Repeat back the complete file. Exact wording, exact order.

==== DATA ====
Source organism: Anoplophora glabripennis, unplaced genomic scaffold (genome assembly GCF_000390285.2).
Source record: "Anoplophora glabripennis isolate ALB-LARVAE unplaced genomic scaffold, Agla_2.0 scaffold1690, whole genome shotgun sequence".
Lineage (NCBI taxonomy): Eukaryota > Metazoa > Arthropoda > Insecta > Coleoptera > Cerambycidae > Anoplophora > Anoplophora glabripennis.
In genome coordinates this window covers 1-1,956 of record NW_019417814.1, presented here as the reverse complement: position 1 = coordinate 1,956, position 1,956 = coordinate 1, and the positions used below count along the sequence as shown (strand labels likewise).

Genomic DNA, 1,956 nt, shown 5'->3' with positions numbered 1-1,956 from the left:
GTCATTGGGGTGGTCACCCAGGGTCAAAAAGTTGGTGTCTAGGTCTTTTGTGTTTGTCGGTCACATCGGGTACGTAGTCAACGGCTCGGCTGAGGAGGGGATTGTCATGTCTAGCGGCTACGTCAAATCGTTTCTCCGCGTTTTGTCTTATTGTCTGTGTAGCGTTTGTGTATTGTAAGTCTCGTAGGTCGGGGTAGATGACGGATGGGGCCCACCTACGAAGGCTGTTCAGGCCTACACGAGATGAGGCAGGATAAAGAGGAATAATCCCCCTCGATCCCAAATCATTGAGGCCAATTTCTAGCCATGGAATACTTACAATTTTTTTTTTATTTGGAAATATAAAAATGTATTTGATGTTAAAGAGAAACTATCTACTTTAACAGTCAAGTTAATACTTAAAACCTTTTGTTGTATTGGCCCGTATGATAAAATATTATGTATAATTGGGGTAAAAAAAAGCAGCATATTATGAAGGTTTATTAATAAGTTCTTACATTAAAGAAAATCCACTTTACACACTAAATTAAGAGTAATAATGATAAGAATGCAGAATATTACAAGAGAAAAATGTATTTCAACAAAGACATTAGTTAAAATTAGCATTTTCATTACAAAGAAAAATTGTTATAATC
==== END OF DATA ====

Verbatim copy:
Source organism: Anoplophora glabripennis, unplaced genomic scaffold (genome assembly GCF_000390285.2).
Source record: "Anoplophora glabripennis isolate ALB-LARVAE unplaced genomic scaffold, Agla_2.0 scaffold1690, whole genome shotgun sequence".
Lineage (NCBI taxonomy): Eukaryota > Metazoa > Arthropoda > Insecta > Coleoptera > Cerambycidae > Anoplophora > Anoplophora glabripennis.
In genome coordinates this window covers 1-1,956 of record NW_019417814.1, presented here as the reverse complement: position 1 = coordinate 1,956, position 1,956 = coordinate 1, and the positions used below count along the sequence as shown (strand labels likewise).

Genomic DNA, 1,956 nt, shown 5'->3' with positions numbered 1-1,956 from the left:
GTCATTGGGGTGGTCACCCAGGGTCAAAAAGTTGGTGTCTAGGTCTTTTGTGTTTGTCGGTCACATCGGGTACGTAGTCAACGGCTCGGCTGAGGAGGGGATTGTCATGTCTAGCGGCTACGTCAAATCGTTTCTCCGCGTTTTGTCTTATTGTCTGTGTAGCGTTTGTGTATTGTAAGTCTCGTAGGTCGGGGTAGATGACGGATGGGGCCCACCTACGAAGGCTGTTCAGGCCTACACGAGATGAGGCAGGATAAAGAGGAATAATCCCCCTCGATCCCAAATCATTGAGGCCAATTTCTAGCCATGGAATACTTACAATTTTTTTTTTATTTGGAAATATAAAAATGTATTTGATGTTAAAGAGAAACTATCTACTTTAACAGTCAAGTTAATACTTAAAACCTTTTGTTGTATTGGCCCGTATGATAAAATATTATGTATAATTGGGGTAAAAAAAAGCAGCATATTATGAAGGTTTATTAATAAGTTCTTACATTAAAGAAAATCCACTTTACACACTAAATTAAGAGTAATAATGATAAGAATGCAGAATATTACAAGAGAAAAATGTATTTCAACAAAGACATTAGTTAAAATTAGCATTTTCATTACAAAGAAAAATTGTTATAATC